Implementation of Navigable Waters Protection Rule

The Agency Charged With Implementing It Will Encounter New Policy Considerations And May Struggle With Consistency In Decision-Making.

By Coty Hopinks-Baul

On June 22, 2020, the Trump administration’s Navigable Waters Protection Rule (NWPR), which redefined the scope of waters regulated under the Clean Water Act, became effective nearly nationwide. And while it has been challenged by various states and non-governmental organizations, the rule has been stayed only in Colorado. It may be a few years before we know whether the NWPR will ultimately be upheld but, at the moment, there is reason to hope that the implementation of the new rule may result in programmatic improvements that are long overdue.

As any new rule rolls out, the agency charged with implementing it will encounter new policy considerations and may struggle with consistency in decision-making across various states or district offices. For this rule, two agencies share responsibility for the rule, the U.S. Environmental Protection Agency (EPA) and the U.S. Army Corps of Engineers (Corps), therefore, the likelihood of inconsistent decision-making and other bumps in rule implementation multiply. Adding further complexity, both EPA and the Corps have developed jointly and separately a large body of guidance documents. It is important to be aware which former guidance the agencies have opted to retain and this article will discuss how EPA and the Corps plan to implement the NWPR.

To facilitate the implementation of the NWPR, EPA and the Corps have issued a number of fact sheets and joint memoranda and have developed training materials. In addition to providing a framework for how the agencies will exchange information and coordinate decision-making, these implementation memoranda and training materials, along with the preamble to the final rule, provide the regulated community with valuable insights on how the agencies will interpret the applicability of various categories of jurisdictional and non-jurisdictional waters under the new rule.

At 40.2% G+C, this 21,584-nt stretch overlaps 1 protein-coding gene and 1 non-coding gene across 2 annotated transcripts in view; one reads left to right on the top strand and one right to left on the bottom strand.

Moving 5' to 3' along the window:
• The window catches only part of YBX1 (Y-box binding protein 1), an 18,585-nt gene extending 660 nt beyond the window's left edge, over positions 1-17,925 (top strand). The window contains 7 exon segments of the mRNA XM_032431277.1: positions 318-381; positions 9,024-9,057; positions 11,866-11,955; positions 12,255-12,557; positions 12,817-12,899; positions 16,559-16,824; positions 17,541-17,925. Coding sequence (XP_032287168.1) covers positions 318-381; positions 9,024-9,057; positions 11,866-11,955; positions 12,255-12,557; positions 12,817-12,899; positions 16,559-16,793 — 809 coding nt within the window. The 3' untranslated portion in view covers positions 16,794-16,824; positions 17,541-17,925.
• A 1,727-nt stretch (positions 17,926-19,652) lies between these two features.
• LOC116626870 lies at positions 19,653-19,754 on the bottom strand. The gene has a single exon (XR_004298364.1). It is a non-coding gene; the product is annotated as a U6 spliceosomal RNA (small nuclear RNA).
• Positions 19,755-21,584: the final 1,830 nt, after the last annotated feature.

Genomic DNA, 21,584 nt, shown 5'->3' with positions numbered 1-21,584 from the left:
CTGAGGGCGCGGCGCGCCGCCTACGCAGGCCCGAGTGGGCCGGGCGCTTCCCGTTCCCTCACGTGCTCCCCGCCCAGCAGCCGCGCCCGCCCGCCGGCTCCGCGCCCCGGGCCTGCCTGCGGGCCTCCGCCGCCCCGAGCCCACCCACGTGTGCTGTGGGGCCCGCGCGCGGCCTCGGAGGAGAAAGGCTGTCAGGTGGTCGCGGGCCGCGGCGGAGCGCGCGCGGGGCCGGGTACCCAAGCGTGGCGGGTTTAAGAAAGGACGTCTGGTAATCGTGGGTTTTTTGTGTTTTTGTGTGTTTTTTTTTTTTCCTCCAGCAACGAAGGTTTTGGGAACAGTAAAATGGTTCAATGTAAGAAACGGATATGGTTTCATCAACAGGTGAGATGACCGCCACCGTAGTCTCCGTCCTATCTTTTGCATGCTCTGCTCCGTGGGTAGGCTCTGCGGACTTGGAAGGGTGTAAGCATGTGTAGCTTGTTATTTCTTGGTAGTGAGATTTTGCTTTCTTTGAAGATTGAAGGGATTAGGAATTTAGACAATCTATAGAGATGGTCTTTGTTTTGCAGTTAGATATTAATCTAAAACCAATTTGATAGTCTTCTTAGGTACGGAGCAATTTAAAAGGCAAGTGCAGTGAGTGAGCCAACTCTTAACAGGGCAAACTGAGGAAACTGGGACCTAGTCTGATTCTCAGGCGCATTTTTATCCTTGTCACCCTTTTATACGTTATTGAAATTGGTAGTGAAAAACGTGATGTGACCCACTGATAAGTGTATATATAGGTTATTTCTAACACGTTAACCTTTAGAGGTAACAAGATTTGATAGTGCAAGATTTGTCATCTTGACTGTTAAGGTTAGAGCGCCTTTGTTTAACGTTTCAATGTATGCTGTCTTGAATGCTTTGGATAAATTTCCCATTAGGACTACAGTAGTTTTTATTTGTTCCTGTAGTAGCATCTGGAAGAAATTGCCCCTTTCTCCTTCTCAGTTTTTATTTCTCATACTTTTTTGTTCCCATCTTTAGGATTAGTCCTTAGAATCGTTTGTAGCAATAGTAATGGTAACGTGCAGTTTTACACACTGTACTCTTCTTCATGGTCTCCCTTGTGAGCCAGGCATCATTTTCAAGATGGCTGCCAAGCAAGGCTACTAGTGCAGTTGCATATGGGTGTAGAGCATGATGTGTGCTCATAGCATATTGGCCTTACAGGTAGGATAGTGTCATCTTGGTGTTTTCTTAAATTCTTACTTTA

The Coordination Memo
In the “Memorandum to the Field on Coordination to Ensure Consistent Implementation of the Navigable Waters Protection Rule,” dated Aug. 5, 2020, the agencies outline a framework by which they will communicate to resolve novel jurisdictional policy questions, review draft jurisdictional determinations (JD) or decisions, reach a decision where there is disagreement among the agencies, and conduct hindsight reviews of both the Corps’ final approved JD and EPA’s decisions in appeals relating to jurisdictional issues.

This coordination memo requires the agencies to establish a process for reviewing final decisions in appeals of JDs and permitting decisions entailing jurisdictional issues. The purpose of these reviews will be “to look for technical issues that are brought to light as part of the appeal and how Districts across the country are handling these issues.”

The coordination memo also provides that the agencies will review on a semi-annual basis a representative sampling of both Corps and EPA decisions “to provide the agencies an opportunity to identify any challenges that can be addressed through more targeted training, guidance, and/or coordination.” Initially at least, the agencies will review a minimum of 200 decisions/determinations, which will include both those in which jurisdiction is asserted and found lacking for specific exclusions that “have certain new aspects compared to the agencies’ prior practice” – e.g., ephemeral features, ditches, prior converted cropland, and artificial lakes and ponds constructed or excavated in uplands or in non-jurisdictional waters.